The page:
Categories: advertising, Gay Rights, Russia, Sports American Apparel, anti-gay laws, apparel, clothes, gay Russia, merchandise, olympic charter, principle 6, russia, Sochi, sochi olympics, Winter Olympics
Image via Passport
In spite of bomb threats and intimidation, the Side by Side LGBT International Film Festival is being presented in Russia this week. Neo Nazi groups and right wing nationalists tried to prevent the film festival from taking place by calling in bomb threats, but the festival continues in spite of these groups and their assaults on gay people and gay rights in Russia. According to Cleve Jones: “Director Gus Van Sant, screenwriter Dustin Lance Black and producer Bruce Cohen will be showing “MILK” with Russian subtitles in St. Petersburg and Moscow.”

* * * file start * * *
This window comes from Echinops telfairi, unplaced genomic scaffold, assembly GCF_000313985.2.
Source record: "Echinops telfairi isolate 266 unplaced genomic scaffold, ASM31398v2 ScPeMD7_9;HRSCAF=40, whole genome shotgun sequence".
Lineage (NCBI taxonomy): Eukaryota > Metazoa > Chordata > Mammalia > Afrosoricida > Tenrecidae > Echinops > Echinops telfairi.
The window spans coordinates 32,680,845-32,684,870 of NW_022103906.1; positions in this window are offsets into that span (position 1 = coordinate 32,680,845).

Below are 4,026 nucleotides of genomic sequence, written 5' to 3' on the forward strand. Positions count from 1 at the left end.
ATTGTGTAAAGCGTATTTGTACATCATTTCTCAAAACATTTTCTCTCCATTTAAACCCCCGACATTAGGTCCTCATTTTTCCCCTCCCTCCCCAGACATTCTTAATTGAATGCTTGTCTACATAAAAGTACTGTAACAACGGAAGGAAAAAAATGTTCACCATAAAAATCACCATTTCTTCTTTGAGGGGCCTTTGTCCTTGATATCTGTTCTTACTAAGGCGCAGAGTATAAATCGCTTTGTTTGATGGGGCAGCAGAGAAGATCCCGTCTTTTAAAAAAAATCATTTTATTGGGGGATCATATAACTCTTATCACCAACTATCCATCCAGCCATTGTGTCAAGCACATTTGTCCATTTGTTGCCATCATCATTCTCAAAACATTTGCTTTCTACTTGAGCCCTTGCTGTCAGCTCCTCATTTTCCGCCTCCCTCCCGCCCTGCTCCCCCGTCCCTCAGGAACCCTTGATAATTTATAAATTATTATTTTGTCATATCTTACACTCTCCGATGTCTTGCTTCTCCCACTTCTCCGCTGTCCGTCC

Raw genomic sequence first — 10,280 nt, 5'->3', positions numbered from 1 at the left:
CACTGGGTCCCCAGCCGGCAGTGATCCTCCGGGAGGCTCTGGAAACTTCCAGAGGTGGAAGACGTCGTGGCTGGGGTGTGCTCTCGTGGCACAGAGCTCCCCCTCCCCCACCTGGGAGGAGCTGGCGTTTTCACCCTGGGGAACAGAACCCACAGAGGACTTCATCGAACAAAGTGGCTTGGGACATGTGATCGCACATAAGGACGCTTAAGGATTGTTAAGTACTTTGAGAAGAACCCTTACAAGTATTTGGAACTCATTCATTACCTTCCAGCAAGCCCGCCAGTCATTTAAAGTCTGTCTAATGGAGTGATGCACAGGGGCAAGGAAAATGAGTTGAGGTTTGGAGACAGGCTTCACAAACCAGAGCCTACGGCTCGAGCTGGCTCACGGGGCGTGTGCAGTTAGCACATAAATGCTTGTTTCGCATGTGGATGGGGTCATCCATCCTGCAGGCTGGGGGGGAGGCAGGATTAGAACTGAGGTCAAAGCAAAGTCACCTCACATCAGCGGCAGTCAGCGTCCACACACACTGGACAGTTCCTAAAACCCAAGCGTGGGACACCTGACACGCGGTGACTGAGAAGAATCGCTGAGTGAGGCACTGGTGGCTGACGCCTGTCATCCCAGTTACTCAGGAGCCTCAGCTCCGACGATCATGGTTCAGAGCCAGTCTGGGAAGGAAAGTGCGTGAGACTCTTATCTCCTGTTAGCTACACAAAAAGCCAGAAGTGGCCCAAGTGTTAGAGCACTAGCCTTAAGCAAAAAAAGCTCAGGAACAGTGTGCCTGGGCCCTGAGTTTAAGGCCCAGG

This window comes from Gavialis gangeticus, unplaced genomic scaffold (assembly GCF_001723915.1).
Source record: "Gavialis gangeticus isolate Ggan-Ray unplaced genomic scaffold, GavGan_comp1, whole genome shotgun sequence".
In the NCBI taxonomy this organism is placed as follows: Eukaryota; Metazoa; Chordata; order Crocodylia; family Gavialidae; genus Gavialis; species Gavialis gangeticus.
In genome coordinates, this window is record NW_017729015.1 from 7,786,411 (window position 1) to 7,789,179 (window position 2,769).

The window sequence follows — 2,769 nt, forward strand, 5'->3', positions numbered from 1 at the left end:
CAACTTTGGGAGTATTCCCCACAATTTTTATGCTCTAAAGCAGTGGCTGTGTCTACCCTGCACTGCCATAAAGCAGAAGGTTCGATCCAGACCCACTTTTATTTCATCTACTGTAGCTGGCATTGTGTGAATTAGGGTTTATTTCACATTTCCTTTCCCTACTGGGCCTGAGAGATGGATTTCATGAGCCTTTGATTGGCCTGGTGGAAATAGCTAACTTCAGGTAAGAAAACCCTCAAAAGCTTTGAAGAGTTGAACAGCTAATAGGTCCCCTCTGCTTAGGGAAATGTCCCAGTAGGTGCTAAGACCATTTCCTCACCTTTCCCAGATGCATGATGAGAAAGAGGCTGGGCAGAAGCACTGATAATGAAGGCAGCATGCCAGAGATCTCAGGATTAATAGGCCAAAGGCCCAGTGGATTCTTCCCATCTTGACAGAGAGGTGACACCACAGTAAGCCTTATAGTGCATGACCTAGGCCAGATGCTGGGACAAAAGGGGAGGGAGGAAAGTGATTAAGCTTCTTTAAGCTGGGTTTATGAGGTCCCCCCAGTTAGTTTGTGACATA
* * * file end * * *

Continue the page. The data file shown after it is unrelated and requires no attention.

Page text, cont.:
It is difficult to stand up for your rights when you face these sort of threats and intimidation, but the gay people of Russia continue to demand the equal rights they deserve in spite of the threats. Thank you Gus Van Sant, Dustin Lance Black, and Bruce Cohen for supporting the gay people of Russia.
Read more about what is happening at Side by Side LGBT International Film Festival and over at The Moscow Times.
Categories: Film, Gay Rights, Gay Travel, Russia Bruce Cohen, dustin lance black, gay film festivals, gay Russia, Gus Van Sant, Moscow Times, Side by Side, Side by Side International Film Festival
German Olympic Uniforms. Image via GLReview.